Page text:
That politics are important – no one doubts it anymore. That it is an industry, with vision + mission + strategy – only two brilliant academics as Gehl and Porter could so boldly state. Published during the pandemic of 2020, “The Politics Industry” attempts to break the by-partisan lock in the American politics and foster innovation.
Wait a minute you could say? Why do we need innovation in a system that it is broken? We need to first fix the political system, right? Or?
Katherine Gehl and Michael Porter argue otherwise. Firstly, the US political system works as is designed to. The problem here is the design – its duopoly appearance leads actually to unhealthy internal competition and dismal marginal returns. The players are jostling for one camp or another, ignoring alternatives (including methods) which might actually radically improve the returns for the ordinary citizens. The results are visible since decades – no voice outside the duopoly system can make itself hear, whilst when the political ideas are shaped in a Republican or Democrat form, they loose substance.
Secondly, the US political system is characterized by fierce two sides competition. “The Politics Industry”’s authors argue that competition has been pushed to the extremes – to such an extent that the connection between solving problems and reelection chances is negligible. Thus, political energies are consumed in maintenance battles and leave little room for normal daily things, which come back when unresolved for a long time.
Gehl and Porter argue for market-based solutions – rewarding innovation and rewarding consumer-oriented solutions. By innovation of course they understand the classical “new ways of solving old problems” approach – solving societal issues that are unaddressed in new ways. This has actually led in other nations, where parties rotations are heavier and where newcomers have much better chances to succeed, to interesting results. The authors specifically address the legislative machinery – by dismantling its alleged resemblance with a sausages factory. Gehl and Porter argue for replacing the current legislature procedures with non-partisan ones – which would allow for a quick elimination of taking sides plus a healthy focus on solving actual real-world issues.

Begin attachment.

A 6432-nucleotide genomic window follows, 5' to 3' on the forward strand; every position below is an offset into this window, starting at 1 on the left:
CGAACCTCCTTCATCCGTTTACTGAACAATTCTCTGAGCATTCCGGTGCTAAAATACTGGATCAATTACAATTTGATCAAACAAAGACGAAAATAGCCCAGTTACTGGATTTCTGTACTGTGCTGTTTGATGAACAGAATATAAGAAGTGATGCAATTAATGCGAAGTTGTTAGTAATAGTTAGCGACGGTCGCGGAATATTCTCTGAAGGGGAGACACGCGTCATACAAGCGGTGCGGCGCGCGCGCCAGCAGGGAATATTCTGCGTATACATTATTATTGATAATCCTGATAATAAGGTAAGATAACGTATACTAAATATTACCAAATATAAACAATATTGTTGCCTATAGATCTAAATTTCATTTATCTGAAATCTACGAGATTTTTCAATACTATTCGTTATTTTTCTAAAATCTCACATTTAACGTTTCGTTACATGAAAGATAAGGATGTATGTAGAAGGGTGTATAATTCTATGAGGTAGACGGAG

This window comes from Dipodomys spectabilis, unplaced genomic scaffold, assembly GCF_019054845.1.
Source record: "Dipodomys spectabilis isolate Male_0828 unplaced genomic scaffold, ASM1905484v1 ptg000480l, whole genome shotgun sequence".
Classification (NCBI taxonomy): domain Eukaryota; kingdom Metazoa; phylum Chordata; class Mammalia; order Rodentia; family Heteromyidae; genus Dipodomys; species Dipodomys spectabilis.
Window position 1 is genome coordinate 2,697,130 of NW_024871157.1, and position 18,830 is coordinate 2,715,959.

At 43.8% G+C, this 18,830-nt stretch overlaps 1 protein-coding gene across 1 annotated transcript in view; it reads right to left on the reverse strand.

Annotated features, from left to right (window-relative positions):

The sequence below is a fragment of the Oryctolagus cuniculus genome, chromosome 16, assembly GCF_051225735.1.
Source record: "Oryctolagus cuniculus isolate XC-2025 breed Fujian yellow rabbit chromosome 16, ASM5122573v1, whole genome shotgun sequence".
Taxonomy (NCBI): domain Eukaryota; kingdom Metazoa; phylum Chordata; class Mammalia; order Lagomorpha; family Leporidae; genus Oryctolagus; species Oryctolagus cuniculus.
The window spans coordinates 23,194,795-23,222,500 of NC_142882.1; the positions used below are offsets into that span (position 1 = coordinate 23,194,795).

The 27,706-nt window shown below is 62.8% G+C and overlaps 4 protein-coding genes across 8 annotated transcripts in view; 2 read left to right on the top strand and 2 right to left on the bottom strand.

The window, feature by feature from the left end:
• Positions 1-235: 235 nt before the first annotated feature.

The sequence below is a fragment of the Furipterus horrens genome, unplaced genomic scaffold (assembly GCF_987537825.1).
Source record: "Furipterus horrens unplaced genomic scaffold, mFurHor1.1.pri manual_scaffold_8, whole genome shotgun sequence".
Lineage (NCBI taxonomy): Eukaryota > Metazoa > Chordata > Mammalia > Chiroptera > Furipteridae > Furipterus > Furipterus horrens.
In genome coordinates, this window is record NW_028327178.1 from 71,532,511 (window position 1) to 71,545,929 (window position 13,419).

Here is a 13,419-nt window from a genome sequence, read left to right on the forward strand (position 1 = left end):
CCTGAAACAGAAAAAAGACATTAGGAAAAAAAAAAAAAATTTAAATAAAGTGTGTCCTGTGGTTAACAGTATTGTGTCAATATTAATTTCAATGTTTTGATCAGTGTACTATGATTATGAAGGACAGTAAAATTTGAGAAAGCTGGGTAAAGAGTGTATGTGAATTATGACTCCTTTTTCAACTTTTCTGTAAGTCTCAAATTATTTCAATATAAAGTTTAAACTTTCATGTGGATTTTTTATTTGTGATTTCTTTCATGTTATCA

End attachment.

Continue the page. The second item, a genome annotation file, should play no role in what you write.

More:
The other big argument from the “Politics Industry” is more of a common sense one – why don’t we simply take the US system and tie it back to the Constitutional ethos, which is to improve the life of the ordinary citizens? By tying the political outcomes to political customer’s expectations, the political system would rather solve real-world, real-pain issues. This would lead to increased political customers satisfaction, a better living for all parties involved and less frictions among the duopoly components.
“The Politics Industry” is a bit of a visionary book – in the sense that it might be ahead of its times. This only makes it more valuable – and as such, one can only hope that the political system will have the wisdom to borrow some idea from famous economists and its’ own consultants. Thus – enjoy!
Title: “The Politics Industry – How Political Innovation Can Break Partisan Gridlock and Save Our Democracy”
Authors: Katherine M. Gehl, Michael E. Porter
Publisher: Harvard Business Review Press
Publishing Date – June 2020